Just a year ago, when Svante Pääbo, a paleogeneticist at the Max Planck Institute in Germany, announced he was going to reconstruct the Neanderthal genome, the project seemed unlikely to succeed. Despite sifting aggressively through Neanderthal fossils, scientists had managed to unearth only bits of mitochondrial DNA, secondary genetic blueprints that describe the energy-producing units of cells but not the entire organism. Suddenly, things are looking up: Pääbo recently declared he has found nuclear DNA (the global kind) in a 45,000-year-old Croatian Neanderthal museum specimen and has sequenced a million base pairs of it.
Pääbo now estimates that he will have a complete draft of the Neanderthal genome within two years, and the doubters are turning quiet. His studies of this nuclear DNA are already yielding a better understanding of our big-boned cousins. For example, based on his reconstructed genetic sequence, Pääbo calculates that modern humans last shared a common ancestor with Neanderthals about 500,000 years ago—a good 300,000 years before Homo sapiens had even evolved. That and other genetic differences suggest we didn't interbreed extensively, says Pääbo, but it doesn't mean Neanderthals couldn't have contributed a few genes here or there.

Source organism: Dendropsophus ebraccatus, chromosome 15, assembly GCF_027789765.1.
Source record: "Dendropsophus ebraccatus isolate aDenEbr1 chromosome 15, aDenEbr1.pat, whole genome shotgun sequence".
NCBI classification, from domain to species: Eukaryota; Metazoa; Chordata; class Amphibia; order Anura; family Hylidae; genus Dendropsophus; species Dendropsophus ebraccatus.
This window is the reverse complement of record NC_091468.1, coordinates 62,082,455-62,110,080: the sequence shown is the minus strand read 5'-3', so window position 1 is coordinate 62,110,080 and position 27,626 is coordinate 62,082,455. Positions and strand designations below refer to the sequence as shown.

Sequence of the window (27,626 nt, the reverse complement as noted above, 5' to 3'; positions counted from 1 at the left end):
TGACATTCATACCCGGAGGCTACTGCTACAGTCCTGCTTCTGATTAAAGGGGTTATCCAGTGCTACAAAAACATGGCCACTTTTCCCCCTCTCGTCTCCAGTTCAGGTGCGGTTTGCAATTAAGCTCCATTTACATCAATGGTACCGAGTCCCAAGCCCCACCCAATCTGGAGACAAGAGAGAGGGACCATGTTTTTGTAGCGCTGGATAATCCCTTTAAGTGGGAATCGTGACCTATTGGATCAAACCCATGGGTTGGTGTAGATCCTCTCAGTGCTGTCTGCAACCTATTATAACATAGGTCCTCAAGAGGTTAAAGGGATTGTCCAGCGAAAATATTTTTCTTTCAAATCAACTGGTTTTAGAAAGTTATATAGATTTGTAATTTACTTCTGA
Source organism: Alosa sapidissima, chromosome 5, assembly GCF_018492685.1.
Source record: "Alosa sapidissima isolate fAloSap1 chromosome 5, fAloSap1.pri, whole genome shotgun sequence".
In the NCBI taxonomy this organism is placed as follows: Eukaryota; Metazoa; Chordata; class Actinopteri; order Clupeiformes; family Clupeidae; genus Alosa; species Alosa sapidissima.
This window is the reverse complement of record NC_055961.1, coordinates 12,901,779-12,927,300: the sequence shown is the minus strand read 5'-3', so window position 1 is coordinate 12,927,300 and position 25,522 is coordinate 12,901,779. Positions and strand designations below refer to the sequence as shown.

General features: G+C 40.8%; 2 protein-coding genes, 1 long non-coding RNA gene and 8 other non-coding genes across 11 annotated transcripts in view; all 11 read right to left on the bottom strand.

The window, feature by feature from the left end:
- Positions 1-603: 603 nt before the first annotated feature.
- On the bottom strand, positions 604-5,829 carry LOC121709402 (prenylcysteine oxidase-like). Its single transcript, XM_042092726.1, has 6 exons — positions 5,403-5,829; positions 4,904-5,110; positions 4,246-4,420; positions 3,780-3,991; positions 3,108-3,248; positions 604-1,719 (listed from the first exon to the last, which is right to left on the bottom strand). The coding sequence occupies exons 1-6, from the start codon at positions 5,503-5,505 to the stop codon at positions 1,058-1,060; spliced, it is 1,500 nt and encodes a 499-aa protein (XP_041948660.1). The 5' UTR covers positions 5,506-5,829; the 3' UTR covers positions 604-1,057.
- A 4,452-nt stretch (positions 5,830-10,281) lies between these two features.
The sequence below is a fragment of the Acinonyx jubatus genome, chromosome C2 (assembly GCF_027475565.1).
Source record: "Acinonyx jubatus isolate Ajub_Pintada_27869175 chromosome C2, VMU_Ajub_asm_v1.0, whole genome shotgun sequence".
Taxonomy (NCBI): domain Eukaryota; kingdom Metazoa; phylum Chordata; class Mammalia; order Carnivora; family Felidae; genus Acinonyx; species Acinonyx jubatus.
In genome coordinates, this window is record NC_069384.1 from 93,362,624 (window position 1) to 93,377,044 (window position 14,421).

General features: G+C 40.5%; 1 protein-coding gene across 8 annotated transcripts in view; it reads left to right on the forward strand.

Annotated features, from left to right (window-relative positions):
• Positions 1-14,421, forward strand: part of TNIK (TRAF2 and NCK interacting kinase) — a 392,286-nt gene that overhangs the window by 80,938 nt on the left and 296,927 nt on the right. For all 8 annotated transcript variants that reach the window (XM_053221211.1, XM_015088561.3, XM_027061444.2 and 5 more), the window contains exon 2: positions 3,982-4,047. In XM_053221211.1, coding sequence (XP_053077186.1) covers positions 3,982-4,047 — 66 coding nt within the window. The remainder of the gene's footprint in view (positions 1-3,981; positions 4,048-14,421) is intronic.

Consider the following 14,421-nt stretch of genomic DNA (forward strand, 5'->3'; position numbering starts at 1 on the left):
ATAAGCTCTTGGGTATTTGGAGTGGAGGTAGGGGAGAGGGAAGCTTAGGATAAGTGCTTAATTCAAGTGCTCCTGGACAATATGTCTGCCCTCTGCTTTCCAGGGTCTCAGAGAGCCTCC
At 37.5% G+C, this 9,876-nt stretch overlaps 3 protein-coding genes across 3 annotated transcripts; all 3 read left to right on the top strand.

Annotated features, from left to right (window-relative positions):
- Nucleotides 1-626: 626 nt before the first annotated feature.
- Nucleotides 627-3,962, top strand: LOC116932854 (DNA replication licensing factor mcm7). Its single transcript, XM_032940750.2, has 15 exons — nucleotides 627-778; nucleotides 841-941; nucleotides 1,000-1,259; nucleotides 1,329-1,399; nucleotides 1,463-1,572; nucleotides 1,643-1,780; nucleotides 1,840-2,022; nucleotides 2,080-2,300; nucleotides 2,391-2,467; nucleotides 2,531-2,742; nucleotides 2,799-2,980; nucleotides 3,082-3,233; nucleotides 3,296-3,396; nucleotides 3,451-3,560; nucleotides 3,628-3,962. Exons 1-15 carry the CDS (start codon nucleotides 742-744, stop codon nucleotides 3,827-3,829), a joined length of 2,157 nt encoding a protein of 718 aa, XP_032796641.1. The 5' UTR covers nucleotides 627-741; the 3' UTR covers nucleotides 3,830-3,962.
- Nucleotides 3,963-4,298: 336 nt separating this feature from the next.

More DNA could settle the question and fill in many details about what made Neanderthals tick. "In some ways it will serve as a DNA time machine to understand their biology," says Eddy Rubin, a Lawrence Berkeley National Laboratory geneticist collaborating with Pääbo. Using what we know about human genes, for example, could help us extrapolate details like Neanderthal hair and eye color, their genetic diseases, and possibly even their language capabilities.
It also brings up the inevitable question: Could we clone a caveman? With no complete, fully intact DNA specimen, that scenario is still way beyond our current technology, Rubin says: "It's at the outer realm of science fiction."